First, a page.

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The town's mayor and a councilman proposed a land swap that could move the building to a county Dumpster site and move the Dumpsters to town land.
Thursday, September 19, 2013
Members of a group trying to save the former Norfolk and Western Railway depot in Boones Mill sought support Tuesday from the Franklin County Board of Supervisors.
Boones Mill Mayor Ben Flora and Town Councilman Mike Smith asked supervisors to consider endorsing a series of measures focused on saving the depot, built in 1917. They included a land swap that could facilitate relocating the abandoned building a short distance to what is now a county Dumpster site and moving the trash receptacles to town-owned land.
The depot’s current owner, Norfolk Southern Corp., has said the railroad is willing to donate the building but insists it be moved because the current location, close to adjoining tracks, could become a liability issue. Last year, a contractor hired by the railroad applied to the county for a permit to demolish the building. Norfolk Southern later agreed to give the town more time to pursue the depot’s preservation.
On Tuesday, Boone District Supervisor Ronnie Thompson asked his board colleagues to consider providing a letter of support sought by the Boones Mill Historical Committee. The committee told supervisors it must present a proposal to Norfolk Southern before Nov. 1 about moving and saving the depot.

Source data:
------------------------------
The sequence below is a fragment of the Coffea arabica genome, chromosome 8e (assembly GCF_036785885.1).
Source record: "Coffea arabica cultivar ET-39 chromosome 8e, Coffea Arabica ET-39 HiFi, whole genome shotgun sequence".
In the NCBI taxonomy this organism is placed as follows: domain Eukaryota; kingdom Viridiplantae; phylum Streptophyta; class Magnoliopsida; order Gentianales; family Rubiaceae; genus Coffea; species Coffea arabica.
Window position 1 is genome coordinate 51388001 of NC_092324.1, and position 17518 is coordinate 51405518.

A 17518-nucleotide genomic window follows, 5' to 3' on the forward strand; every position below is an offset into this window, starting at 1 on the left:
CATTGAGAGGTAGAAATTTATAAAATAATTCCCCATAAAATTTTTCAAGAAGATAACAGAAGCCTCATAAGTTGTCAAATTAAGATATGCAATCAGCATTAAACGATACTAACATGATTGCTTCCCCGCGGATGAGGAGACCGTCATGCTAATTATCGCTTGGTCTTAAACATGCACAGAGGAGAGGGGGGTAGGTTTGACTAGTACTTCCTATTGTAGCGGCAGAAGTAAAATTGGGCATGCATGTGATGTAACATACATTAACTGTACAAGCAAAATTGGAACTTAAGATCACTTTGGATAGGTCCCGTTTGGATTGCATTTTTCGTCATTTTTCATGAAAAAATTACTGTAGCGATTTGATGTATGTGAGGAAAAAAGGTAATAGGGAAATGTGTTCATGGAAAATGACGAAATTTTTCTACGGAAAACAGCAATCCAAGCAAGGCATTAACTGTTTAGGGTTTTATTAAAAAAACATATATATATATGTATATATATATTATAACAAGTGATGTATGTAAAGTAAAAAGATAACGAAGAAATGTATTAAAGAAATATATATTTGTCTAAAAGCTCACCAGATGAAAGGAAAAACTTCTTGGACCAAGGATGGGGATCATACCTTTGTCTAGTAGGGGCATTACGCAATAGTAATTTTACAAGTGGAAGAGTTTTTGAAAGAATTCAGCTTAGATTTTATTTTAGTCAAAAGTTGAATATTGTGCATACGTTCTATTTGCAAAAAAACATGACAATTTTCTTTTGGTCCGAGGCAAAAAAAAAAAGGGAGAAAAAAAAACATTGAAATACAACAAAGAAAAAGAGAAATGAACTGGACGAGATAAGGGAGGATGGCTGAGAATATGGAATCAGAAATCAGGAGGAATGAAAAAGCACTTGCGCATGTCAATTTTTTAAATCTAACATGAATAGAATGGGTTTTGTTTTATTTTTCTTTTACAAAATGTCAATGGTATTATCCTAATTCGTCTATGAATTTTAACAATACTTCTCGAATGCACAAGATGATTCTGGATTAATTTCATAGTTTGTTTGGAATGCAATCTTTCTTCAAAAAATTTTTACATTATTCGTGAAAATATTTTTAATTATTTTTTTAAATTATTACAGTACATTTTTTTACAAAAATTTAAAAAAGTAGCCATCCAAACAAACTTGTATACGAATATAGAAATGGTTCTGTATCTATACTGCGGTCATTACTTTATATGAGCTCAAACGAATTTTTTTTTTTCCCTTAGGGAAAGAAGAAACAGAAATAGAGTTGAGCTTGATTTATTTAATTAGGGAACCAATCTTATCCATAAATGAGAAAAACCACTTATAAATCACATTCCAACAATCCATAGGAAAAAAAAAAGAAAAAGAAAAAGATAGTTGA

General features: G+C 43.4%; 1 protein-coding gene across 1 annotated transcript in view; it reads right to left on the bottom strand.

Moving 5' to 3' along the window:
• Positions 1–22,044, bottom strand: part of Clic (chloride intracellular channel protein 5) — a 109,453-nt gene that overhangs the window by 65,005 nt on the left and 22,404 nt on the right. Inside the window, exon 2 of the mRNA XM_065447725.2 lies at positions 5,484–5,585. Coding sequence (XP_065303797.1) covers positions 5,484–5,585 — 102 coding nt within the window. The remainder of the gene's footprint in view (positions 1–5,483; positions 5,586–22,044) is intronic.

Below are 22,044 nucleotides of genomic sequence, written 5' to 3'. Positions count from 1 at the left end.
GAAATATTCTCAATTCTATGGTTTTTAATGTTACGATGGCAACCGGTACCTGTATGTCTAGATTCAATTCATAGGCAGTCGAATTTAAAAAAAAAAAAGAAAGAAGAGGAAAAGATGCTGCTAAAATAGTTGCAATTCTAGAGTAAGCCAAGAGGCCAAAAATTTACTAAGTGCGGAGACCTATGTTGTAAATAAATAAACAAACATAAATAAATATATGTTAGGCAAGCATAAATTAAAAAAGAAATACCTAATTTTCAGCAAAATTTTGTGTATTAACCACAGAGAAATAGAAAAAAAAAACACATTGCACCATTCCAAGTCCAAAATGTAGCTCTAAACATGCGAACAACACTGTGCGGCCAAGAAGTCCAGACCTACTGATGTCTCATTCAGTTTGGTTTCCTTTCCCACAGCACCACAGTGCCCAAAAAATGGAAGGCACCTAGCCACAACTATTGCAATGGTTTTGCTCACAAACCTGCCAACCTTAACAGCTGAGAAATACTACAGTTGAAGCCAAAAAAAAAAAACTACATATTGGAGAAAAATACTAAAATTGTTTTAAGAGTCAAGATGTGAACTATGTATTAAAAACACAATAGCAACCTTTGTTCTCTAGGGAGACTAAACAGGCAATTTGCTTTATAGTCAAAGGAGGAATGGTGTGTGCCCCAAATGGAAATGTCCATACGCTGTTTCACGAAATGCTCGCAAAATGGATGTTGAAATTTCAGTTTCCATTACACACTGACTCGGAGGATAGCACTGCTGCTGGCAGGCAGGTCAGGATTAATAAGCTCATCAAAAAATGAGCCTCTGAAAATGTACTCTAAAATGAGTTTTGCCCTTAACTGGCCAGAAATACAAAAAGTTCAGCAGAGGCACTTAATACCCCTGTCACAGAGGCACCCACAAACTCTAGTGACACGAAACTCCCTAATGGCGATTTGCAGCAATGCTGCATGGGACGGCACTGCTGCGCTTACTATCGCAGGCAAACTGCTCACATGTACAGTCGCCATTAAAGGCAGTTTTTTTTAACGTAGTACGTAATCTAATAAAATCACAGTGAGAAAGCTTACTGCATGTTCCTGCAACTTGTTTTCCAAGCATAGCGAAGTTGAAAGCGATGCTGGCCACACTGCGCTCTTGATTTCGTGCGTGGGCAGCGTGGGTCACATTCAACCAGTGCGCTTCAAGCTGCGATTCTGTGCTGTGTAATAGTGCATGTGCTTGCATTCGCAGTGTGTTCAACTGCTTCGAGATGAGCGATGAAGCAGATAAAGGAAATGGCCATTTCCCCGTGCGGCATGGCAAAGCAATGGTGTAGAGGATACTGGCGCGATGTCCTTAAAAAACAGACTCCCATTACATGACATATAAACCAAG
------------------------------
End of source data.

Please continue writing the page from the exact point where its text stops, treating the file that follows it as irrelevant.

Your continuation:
Robin Chapman, a spokesman for Norfolk Southern, said “October 31st is the current deadline given to the town of Boones Mill to provide a timetable for removal [of the depot].”
Meanwhile, Don Smith, the county’s director of public works, told supervisors that the proposed land swap between the county and town would have pros and cons. The new trash collection site would be larger than the current location and the topography would be favorable for siting the Dumpsters and other collection containers, Smith said.
But Smith also described complicating factors.
The road to the new site would need work to support the heavy trucks that collect trash, and a few of the abandoned commercial buildings adjacent to the road would have to be demolished to widen it, he said. In addition, he said the new site is somewhat isolated and unlit and could present safety issues for residents dropping off trash. There would have to be plans for snow removal, he said, and the land swap might require environmental studies.
Supervisors Charles Wagner and Leland Mitchell expressed concerns about whether the county or town would pay for road improvements and other actions necessary to support the swap.
Flora told supervisors that the town is willing to do whatever it can to move forward with plans to save the depot, which might become a history museum for Boones Mill.
A letter to supervisors from Flora suggested that “partnering on this project will set the stage for a renewal of Boones Mill as a much more viable community in Franklin County.”
Ultimately, supervisors said they would consider providing the letter of support after additional review and discussion at the board’s Oct. 15 meeting.
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